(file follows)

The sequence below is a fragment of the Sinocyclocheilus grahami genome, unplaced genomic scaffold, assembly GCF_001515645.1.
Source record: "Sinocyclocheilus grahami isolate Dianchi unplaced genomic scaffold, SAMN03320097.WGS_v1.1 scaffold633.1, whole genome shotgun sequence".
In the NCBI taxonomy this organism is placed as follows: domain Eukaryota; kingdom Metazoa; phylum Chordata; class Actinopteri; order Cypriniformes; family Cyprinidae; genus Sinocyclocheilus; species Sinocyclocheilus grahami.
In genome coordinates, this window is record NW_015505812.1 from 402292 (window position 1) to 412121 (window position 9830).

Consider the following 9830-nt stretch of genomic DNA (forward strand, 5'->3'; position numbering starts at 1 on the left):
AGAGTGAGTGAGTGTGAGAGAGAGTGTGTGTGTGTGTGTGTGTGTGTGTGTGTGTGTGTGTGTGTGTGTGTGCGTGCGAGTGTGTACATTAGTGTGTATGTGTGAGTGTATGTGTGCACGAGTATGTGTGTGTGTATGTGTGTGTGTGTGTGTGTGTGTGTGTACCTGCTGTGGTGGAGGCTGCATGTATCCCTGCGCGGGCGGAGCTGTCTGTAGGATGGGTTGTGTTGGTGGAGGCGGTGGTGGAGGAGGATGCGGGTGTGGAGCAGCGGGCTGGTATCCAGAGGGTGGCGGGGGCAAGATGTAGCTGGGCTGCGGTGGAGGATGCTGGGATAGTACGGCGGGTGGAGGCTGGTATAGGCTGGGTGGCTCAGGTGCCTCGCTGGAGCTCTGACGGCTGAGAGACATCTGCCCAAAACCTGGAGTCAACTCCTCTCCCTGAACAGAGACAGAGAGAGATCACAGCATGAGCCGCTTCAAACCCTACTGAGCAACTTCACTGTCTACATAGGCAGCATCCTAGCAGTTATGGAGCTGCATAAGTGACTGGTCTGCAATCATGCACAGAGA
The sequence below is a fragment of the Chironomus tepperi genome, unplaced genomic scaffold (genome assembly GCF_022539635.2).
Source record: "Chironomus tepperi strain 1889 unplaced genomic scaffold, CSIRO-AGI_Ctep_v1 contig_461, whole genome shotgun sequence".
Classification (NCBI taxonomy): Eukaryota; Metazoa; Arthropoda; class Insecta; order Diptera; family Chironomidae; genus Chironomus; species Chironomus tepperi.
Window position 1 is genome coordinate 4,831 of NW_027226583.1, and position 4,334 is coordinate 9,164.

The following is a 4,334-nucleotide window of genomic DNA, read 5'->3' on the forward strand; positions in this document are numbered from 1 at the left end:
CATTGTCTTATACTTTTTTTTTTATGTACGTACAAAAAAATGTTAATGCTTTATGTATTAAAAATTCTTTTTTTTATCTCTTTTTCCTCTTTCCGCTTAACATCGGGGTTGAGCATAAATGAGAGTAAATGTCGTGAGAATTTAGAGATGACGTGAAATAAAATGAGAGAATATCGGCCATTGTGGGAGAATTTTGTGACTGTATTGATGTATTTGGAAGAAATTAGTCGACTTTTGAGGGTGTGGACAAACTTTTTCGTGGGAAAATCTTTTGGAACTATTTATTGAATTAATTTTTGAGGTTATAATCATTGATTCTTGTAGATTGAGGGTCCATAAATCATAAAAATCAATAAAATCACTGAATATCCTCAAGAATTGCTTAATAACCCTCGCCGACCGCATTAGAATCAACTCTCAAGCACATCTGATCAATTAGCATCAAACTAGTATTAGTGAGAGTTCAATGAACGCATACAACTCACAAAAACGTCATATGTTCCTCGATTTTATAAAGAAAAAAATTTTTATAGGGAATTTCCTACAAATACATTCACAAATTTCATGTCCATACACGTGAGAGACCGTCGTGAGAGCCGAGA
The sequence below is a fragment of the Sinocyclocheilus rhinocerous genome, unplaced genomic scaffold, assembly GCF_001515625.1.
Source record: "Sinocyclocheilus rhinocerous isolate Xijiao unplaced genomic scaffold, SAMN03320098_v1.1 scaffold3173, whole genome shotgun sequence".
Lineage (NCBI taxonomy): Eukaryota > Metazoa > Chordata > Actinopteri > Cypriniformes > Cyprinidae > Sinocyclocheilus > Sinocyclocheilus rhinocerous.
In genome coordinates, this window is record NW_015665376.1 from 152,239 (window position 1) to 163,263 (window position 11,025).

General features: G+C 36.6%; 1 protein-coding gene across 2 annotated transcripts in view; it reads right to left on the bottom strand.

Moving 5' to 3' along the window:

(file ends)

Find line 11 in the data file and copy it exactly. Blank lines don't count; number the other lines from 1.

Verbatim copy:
The following is a 4,334-nucleotide window of genomic DNA, read 5'->3' on the forward strand; positions in this document are numbered from 1 at the left end: